NASA’s Marshall Space Flight Center has a suite of novel technologies for digital control of electronic machinery. NASA developed the technologies for autonomous assembly of modular space structures. The base technologies in the suite can improve gap sensors and absolute position sensors. They sense position and proximity, and can also wirelessly communicate the information to drive switching and stepper motor operations. Applications for these technologies span a broad range of industrial robotics topics, and they can be combined to perform a variety of functions. Other technologies in the suite can be incorporated into the base technologies to perform additional sensor functions, and serve as a short-range antenna and close proximity transmitter and receiver. The technologies are self-calibrating and have embedded integrity monitoring functions for assured position and proximity readings.

The position sensor can provide information on an incremental basis, and measure angular displacement in a hybrid stepper motor like the one shown, allowing closed loop control.

The technologies offer a number of benefits, including low cost because the devices use simple, inexpensive components. They enable absolute position and improved precision compared to conventional position sensing techniques, and provide precise control for multi-phase stepper motors. In addition, they are efficient because the same hardware can be used for measuring and communicating. A small footprint allows for operation in little spaces, such as miniature applications.

Products in the suite include the following:

  • The SCAPS (Single Coil Absolute Position Sensor) GAPSYN (Inductive Gap Sensor) digital signal conditioning electronics, which provide ripple-free voltage that is proportional to the position of the sensor. This circuit processes two signals from the position sensor to determine the amplitude of an amplitude-modulated signal and then corrects for gap fluctuations and nonlinearities.
  • An absolute limit switch, which takes advantage of the value of the induced voltage and uses a predetermined value of the sensed signal to determine an absolute limit switching point, such as to stop a movable carriage.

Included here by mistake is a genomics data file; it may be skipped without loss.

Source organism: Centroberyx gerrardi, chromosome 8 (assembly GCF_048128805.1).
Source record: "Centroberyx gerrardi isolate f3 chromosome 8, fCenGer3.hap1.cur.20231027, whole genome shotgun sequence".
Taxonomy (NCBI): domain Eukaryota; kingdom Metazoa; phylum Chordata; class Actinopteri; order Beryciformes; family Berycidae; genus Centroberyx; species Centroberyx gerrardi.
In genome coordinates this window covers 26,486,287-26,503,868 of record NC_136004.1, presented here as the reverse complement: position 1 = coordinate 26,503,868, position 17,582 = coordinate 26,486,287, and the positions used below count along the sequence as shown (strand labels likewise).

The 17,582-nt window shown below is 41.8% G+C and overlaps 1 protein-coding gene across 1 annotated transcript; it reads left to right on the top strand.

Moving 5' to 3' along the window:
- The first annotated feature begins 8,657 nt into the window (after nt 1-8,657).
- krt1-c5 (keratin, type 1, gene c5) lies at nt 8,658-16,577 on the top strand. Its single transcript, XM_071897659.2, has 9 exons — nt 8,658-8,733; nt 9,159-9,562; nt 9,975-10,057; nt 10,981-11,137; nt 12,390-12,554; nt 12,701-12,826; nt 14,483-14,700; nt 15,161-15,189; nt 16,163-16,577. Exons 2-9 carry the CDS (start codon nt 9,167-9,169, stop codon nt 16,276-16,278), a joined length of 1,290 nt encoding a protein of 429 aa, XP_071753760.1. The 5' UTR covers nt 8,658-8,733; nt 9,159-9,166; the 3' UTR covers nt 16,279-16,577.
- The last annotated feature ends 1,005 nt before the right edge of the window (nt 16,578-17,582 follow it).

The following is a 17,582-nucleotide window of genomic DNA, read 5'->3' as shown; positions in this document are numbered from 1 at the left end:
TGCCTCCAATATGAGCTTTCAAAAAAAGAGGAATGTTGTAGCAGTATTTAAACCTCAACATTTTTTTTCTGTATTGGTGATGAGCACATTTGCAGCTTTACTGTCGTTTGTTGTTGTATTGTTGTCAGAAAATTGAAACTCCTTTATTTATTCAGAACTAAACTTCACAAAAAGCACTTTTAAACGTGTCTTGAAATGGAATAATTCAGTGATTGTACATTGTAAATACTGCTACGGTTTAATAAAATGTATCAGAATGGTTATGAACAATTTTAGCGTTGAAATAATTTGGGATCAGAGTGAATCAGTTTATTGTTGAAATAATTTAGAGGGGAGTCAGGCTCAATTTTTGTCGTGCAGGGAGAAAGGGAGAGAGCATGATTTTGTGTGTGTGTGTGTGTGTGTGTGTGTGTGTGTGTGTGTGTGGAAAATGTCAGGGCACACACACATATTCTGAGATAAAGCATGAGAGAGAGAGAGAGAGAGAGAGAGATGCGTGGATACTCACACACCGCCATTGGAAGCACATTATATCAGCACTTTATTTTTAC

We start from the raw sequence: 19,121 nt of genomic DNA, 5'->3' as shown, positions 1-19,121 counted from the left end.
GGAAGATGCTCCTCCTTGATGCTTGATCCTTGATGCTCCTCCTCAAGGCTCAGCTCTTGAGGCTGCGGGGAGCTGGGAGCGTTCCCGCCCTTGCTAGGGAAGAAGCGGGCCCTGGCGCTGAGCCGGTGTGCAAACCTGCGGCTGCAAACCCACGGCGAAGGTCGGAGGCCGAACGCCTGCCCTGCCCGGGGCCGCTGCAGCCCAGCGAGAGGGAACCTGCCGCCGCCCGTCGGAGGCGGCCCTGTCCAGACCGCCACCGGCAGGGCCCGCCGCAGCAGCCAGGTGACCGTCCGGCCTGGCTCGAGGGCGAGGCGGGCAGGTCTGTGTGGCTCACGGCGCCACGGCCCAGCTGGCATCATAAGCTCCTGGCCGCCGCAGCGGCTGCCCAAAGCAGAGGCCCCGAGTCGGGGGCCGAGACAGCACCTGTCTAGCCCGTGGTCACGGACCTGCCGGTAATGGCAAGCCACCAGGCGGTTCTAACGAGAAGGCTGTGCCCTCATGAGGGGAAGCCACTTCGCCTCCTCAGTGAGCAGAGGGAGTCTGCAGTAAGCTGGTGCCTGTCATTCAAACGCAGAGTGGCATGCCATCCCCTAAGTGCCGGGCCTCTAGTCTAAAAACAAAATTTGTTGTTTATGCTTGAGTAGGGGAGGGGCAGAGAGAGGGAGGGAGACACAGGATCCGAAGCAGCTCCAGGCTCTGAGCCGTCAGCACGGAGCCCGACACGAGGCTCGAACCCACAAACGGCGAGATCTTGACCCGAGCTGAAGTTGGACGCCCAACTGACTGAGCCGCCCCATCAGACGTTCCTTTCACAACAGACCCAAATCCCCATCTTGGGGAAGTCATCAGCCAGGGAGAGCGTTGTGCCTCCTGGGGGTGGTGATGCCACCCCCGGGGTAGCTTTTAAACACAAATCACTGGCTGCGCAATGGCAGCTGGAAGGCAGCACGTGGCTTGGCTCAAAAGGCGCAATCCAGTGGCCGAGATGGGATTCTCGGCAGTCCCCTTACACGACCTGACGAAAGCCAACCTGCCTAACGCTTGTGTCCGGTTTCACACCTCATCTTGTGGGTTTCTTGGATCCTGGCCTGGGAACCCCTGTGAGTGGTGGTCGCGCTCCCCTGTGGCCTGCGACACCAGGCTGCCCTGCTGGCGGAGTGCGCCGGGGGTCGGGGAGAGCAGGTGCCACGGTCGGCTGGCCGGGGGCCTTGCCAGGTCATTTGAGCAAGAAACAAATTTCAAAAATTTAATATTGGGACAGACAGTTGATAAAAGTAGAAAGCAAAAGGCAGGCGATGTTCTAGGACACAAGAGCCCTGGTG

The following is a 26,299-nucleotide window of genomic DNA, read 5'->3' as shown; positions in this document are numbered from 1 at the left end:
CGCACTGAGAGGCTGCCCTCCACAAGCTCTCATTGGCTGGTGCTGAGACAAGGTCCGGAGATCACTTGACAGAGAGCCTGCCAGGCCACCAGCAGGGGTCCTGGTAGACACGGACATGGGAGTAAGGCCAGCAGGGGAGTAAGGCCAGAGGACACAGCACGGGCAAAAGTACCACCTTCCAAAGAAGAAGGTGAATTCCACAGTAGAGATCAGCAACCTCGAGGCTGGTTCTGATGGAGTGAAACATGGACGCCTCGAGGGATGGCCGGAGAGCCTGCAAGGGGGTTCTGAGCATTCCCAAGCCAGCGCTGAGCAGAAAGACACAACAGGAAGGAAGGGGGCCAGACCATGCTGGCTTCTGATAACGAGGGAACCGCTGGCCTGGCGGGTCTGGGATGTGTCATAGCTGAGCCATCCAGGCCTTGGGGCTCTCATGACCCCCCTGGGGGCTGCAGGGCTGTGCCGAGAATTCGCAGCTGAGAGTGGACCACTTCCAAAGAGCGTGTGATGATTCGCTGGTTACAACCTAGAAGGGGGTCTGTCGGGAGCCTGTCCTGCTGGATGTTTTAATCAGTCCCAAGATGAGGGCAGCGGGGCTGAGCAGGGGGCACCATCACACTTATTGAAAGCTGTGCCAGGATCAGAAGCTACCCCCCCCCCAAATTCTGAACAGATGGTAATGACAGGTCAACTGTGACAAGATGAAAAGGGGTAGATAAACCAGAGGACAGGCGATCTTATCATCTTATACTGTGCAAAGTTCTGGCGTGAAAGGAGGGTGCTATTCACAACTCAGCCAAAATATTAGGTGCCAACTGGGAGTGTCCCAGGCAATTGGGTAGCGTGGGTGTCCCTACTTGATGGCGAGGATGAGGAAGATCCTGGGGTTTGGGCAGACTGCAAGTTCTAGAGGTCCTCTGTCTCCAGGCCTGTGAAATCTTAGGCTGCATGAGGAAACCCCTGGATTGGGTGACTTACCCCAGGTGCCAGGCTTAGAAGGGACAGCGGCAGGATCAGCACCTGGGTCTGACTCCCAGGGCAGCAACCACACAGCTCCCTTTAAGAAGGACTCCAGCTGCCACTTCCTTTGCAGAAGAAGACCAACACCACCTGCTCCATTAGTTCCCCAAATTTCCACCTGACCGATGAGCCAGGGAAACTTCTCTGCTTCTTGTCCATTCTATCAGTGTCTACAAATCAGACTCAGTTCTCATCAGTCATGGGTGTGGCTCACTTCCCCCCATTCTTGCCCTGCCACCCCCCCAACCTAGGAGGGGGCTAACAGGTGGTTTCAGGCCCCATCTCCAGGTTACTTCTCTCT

• The system for sensing the position of a rotor in a hybrid stepper motor. This is a rate-insensitive (operates at any speed, including zero rate), linear feedback sensor system that can be used for controlling two-phase and multi-phase stepper motors.
  • The micro-commanding servomotor controller with greater than 50-million-to-1 dynamic rate range, which senses rotary position of a drive shaft to derive appropriate drive signals for a motor.
  • The short-range antenna/close proximity transmitter and receiver technology, which is an inexpensive and effective method of exchanging information over a short distance between two devices when each is equipped with a coil.

Applications for this technology suite include CNC, waterjet, and laser milling machines; pick-and-place machines for semiconductor manufacturing and automated biotech operations; hard disk drives, printers, and scanners; rotary and linear positioning of automotive engine components; profilometers; industrial robots in which raster, head, and substrate are in close proximity; and robot-assisted surgery.

NASA is actively seeking licensees to commercialize this technology. Please contact Sammy A. Nabors at This email address is being protected from spambots. You need JavaScript enabled to view it. to initiate licensing discussions. Follow this link for more information: http://technology.nasa.gov/patent/TB2016/MFS-TOPS-49.